Defor died last week. Luckily while My daughter was with me, although I felt really bad for my ex having to deal with that. I went round the next morning with my daughter and we grieved together, then took her to the funeral home for cremation. I got the ashes back yesterday and I’m still numb. Can’t believe she’s gone.

I’m under some pressure now to get another dog, which will probably happen but not right away. I resisted getting one while Defor was alive – it just didn’t seem right. Soon though.

Rest in peace my old friend.

Ch Ch Ch Changes!

As I sit here on the eve of July 4th, I can’t help feeling scared. Change is a’ comin’ and soon. As of August 1st my life is about to change dramatically. I start a year long project with the state of Vermont “Blueprint for Health” assisting medical practices in becoming leaner, more efficient and able to serve their patients better. It’s relatively simple work as transformation work goes, but it is going to fun and I’m looking forward to being able to replicate modules of improvement strategies over many practices.

The change is going to be with my life and work routines. I haven’t been in regular work since 2012, and it is going to be a shock to get back into the rhythm necessary to work like this. Normal days consist of getting up around 6, showering etc then setting off to whichever practice is on the schedule that day. Spending a few hours with them where you go through a series of carefully planned meetings and activities, then returning to the office for reporting, follow up and planning for the next day. Every day. It’s – well – it’s work, as the rest of the world sees it. I know i’ve done it so much before that it will take a couple of days before it becomes normal once more, but the anticipation of that transition period is scary as hell.

That wouldn’t be so bad if that were all that were happening in the next month. Last week I also was asked to take on a project with a hospital system which is working on implementing process improvements which result in achieving the requirements of the “meaningful use” designation. Basically this is a series of requirements of a practice that pertain to the implementation of their Electronic Health Record (EHR) and practice management systems. It’s good stuff. I’ve seen enough examples where practices have dove headlong into implementing an EHR system because they were being incentivized to do so, without really understanding what that would do to the day to day workflow of a practice. The Meaningful Use requirements and subsequent designation have been thought out well so that achieving this status will ensure the practice has a baseline level of competency in not just the implementation of the electronic systems, but the usage and interfacing of them also. Of course, practices are not doing this for the good of their health (pun intended). They are being guided in this direction by medicare rules from the Center for Medicare Services (CMS) which assign levels of procedural reimbursement based on your standing regarding these criteria. Not doing this can cause a powerful hit to the financial picture of a practice, so it is in their best interests to make sure it happens.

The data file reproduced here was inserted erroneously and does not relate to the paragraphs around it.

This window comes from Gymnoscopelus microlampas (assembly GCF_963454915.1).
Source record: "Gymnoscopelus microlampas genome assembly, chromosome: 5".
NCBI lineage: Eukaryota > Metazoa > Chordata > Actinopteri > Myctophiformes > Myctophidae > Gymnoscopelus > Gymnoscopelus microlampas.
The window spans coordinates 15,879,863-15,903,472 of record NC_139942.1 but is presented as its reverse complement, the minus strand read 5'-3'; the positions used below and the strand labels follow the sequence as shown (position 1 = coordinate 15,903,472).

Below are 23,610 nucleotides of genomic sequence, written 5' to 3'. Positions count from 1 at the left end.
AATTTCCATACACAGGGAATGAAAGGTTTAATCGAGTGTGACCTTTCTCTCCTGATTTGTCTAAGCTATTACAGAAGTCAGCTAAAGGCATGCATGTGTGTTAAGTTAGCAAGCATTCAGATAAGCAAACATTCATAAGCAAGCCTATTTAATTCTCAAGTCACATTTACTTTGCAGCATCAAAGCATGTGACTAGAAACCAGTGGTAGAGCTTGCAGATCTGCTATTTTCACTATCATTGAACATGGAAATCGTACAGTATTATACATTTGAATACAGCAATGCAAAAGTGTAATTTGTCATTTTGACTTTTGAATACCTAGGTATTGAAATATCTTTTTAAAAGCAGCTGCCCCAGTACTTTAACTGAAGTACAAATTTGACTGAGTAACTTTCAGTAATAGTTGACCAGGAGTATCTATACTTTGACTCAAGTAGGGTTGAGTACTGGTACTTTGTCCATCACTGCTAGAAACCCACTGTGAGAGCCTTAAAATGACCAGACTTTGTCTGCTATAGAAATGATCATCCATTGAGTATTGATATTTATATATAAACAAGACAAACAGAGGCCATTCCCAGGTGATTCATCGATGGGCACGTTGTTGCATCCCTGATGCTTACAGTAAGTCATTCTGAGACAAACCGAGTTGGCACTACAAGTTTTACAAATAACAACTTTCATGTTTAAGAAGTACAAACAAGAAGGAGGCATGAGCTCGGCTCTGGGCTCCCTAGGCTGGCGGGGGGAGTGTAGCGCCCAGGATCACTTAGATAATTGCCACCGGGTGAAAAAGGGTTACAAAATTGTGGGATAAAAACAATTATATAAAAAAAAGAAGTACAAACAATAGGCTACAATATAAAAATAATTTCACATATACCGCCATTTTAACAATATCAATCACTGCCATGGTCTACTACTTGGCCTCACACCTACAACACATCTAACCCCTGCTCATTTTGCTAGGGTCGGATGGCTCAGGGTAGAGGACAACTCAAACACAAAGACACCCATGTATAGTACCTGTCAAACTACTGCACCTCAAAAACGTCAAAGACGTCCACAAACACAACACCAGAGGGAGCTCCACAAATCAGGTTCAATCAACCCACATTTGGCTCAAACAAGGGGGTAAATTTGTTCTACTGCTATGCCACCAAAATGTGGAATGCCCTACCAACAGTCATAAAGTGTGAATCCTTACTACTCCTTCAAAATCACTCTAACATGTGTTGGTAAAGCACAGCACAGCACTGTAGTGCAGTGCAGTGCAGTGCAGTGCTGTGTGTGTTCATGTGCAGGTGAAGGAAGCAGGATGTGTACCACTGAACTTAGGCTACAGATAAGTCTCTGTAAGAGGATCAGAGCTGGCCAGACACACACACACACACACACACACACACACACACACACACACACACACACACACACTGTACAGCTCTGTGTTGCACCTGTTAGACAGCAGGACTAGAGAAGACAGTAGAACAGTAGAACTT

All of that is going to happen in the last two weeks of July, before the main work with the Blueprint for Health, which has eaten into my mental preparation time even further. It’s good though. I can use the kickstart, and the knowledge is going to be very transferable to the new project as well. Better service for my clients.

Lastly – personal changes are rife right now. My divorce has finally been filed, and we are now in the process of splitting up final assets. It’s been a long time since separation but we have used that time to resolve all our issues and design a life that works for us and our daughter. I’m happy and proud of the way we’ve managed to do this and insulate her from the majority of the change that could have been if things had been more acrimonious. We even did it without lawyers! (Well – we did use mediators but that was a good experience also).

So it’s all about change right now. As with any change, it can be good and bad. I’m concentrating on the good, and minimizing the possibilities for the bad. The corner has been turned. I feel better. I’m excited. I’m ready to hit the road again.